Congress has seen fit to defer to State law to determine the superiority of liens for taxes owing to the State when competing with an Administration lien. 15 U.S.C.A. § 646. In view of this clear indication of Congressional purpose we hold that the corporate tax liens of the Commonwealth of Pennsylvania, settled before the Administration perfected its Security Interest, are superior to the Administration's lien. Even applying 'the first in time first in right' principle enunciated by United States v. City of New Britain, 347 U.S. 81, 74 S. Ct. 367, 98 L. Ed. 520 (1953), the same result would occur.

 Will this postponement set in motion a circuity of lines and render the lien of the Administration to a position following costs of administration, priority wage claims and the liens for taxes of the Commonwealth of Pennsylvania?

 Section 67, sub. c of the Bankruptcy Act provides as follows:

 'c. Where not enforced by sale before the filing of a petition initiating a proceeding under this Act * * * (1) though valid against the trustee under subdivision (b) of this section, statutory liens * * * on personal property not accompanied by possession of such property, and liens, whether statutory or not, of distress for rent shall be postponed in payment to the debts specified in clauses (1) and (2) of subdivision (a) of Section 64 of this Act * * *'

 By operation of the above-quoted language of Section 67, sub. c, expenses of administration and wage claims, while normally unsecured claims given first and second priority under Section 64, sub. a become payable under the specific language of Section 67, sub. c before statutory liens on personal property not accompanied by possession of such property. The instant lien of the Commonwealth of Pennsylvania upon all the franchises and real and personal property of Lehigh Valley Mills, Inc., is a statutory lien (72 P.S. § 1401) not accompanied by possession of the Bankrupt's personal property within the meaning of the Bankruptcy Act, Section 67, sub. c. It is therefore subject to postponement by operation of Section 67, sub. c. and is, accordingly, postponed in payment to the debts specified in Section 64, sub. a (1) and (2). In re Pennsylvania Central Brewing Co., 114 F.2d 1010, 1012 (3 Cir. 1940), cert. denied Stern v. Pennsylvania Central Brewing Co., 312 U.S. 685, 61 S. Ct. 612, 85 L. Ed. 1123 (1941).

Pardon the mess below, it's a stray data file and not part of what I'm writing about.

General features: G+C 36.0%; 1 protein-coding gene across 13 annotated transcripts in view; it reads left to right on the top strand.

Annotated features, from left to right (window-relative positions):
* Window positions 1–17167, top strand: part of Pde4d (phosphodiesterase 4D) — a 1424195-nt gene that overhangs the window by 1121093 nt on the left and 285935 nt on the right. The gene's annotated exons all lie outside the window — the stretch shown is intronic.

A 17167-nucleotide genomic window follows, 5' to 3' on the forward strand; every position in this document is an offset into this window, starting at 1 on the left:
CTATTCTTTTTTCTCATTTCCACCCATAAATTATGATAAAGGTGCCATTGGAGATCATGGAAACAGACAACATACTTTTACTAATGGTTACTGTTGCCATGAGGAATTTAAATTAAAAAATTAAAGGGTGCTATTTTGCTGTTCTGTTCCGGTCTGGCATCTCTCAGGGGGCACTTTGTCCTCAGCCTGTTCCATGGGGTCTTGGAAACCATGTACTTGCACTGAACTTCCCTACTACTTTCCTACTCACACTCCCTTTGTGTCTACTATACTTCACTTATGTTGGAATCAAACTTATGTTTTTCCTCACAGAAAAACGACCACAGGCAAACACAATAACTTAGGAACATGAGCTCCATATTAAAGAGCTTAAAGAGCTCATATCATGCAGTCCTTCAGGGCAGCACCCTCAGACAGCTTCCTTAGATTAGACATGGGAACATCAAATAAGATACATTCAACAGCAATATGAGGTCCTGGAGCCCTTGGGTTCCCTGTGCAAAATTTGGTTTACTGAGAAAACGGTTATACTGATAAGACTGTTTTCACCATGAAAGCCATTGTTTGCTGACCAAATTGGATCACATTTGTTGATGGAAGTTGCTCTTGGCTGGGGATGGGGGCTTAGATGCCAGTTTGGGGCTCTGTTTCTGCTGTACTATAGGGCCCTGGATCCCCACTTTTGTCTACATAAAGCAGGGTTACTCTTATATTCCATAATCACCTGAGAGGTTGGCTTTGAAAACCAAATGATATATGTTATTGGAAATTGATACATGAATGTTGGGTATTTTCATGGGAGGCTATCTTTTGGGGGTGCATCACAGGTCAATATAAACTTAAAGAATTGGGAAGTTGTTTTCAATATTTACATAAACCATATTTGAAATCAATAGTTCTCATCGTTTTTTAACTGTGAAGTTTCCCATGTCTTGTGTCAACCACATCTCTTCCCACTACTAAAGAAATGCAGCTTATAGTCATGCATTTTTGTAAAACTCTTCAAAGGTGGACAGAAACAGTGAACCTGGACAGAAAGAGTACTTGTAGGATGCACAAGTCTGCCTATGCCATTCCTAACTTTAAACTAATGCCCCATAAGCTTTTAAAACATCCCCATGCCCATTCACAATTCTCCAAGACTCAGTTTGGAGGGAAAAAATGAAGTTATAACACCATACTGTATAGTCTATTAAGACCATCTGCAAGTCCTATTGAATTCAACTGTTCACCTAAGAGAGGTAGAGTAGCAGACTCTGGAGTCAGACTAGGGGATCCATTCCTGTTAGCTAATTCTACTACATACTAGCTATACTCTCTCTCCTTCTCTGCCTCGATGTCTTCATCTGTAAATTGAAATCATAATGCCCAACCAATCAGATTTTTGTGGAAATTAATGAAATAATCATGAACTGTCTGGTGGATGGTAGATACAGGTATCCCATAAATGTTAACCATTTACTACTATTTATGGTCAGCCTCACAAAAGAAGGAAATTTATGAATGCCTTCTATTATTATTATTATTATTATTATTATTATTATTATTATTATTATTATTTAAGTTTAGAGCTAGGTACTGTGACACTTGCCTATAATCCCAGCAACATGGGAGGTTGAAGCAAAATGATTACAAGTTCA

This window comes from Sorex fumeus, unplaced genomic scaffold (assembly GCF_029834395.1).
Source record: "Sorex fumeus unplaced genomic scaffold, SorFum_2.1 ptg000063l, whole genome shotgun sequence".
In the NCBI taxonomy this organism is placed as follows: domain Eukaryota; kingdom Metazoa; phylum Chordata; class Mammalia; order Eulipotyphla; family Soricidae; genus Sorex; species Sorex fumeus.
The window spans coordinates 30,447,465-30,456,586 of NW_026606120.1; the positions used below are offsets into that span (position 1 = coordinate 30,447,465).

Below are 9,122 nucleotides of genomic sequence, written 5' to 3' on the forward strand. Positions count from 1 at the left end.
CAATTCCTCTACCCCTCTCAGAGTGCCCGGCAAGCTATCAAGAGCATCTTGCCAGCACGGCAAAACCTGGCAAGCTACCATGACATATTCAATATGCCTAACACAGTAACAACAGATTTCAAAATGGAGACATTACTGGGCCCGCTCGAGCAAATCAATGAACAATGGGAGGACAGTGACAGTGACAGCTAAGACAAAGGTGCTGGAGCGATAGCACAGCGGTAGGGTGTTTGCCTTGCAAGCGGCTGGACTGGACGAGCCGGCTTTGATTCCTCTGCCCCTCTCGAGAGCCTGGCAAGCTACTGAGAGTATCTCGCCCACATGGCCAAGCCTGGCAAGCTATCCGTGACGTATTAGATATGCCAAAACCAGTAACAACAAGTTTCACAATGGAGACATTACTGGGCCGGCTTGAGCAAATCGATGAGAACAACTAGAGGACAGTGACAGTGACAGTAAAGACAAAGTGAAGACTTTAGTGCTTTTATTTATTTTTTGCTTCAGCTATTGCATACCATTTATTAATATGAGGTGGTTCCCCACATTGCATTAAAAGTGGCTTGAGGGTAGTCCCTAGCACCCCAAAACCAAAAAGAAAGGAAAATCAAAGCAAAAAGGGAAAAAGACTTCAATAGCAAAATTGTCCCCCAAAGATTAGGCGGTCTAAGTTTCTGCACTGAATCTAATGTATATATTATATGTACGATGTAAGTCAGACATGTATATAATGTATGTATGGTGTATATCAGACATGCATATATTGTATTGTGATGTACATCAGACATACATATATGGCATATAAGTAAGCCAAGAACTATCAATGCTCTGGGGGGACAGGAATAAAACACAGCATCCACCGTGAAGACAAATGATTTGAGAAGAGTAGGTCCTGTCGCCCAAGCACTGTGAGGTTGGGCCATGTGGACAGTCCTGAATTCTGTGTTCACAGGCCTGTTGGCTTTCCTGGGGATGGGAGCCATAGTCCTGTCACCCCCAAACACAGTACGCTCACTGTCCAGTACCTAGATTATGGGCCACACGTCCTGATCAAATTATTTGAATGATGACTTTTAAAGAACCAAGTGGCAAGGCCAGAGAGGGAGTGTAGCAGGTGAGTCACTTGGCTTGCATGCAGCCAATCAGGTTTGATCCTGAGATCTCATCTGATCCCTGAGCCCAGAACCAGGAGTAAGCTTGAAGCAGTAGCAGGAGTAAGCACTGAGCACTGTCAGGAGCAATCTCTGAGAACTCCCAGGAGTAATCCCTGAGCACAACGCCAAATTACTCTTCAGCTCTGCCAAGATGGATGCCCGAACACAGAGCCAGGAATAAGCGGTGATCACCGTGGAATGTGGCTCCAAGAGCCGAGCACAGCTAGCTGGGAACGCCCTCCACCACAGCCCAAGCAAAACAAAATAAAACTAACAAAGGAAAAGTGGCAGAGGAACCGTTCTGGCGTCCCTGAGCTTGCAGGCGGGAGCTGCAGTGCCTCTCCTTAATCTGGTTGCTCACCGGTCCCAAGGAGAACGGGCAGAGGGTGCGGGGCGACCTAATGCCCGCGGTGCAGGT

Section 67, sub. c also applies to perfected statutory liens of the Federal Government on personal property unaccompanied by possession of the property at the time of the filing of the petition in bankruptcy. Goggin v. Division of Labor Law Enforcement of California, 336 U.S. 118, 127, 69 S. Ct. 469, 93 L. Ed. 543 (1949).

 It is uncontroverted that the Administration never had possession of the Bankrupt's property before the filing of the bankruptcy petition. The Administration first obtained possession by the Referee's order of September 10, 1963. Consequently, the Administration's lien is subject to Section 67, sub. c of the Bankruptcy Act.

 Therefore, since the lien of the Commonwealth of Pennsylvania is superior to the lien of the perfected security interest of the Administration under the applicable lien law of Pennsylvania and the postponement of the Commonwealth's lien under Section 67, sub. c necessarily causes the inferior Administration lien to be postponed in the same relative position. In re Quaker City Uniform Company, supra; In re Einhorn Brothers, 272 F.2d 434 (3 Cir. 1959).

 ORDER

 And now, this 13th day of January, 1964, the order of the Referee is hereby reversed and the case is remanded to the Referee to take appropriate steps to protect the proceeds of the sale of the personal property of the Bankrupt so that the fund may be available for the payment of administration expenses and wage claims.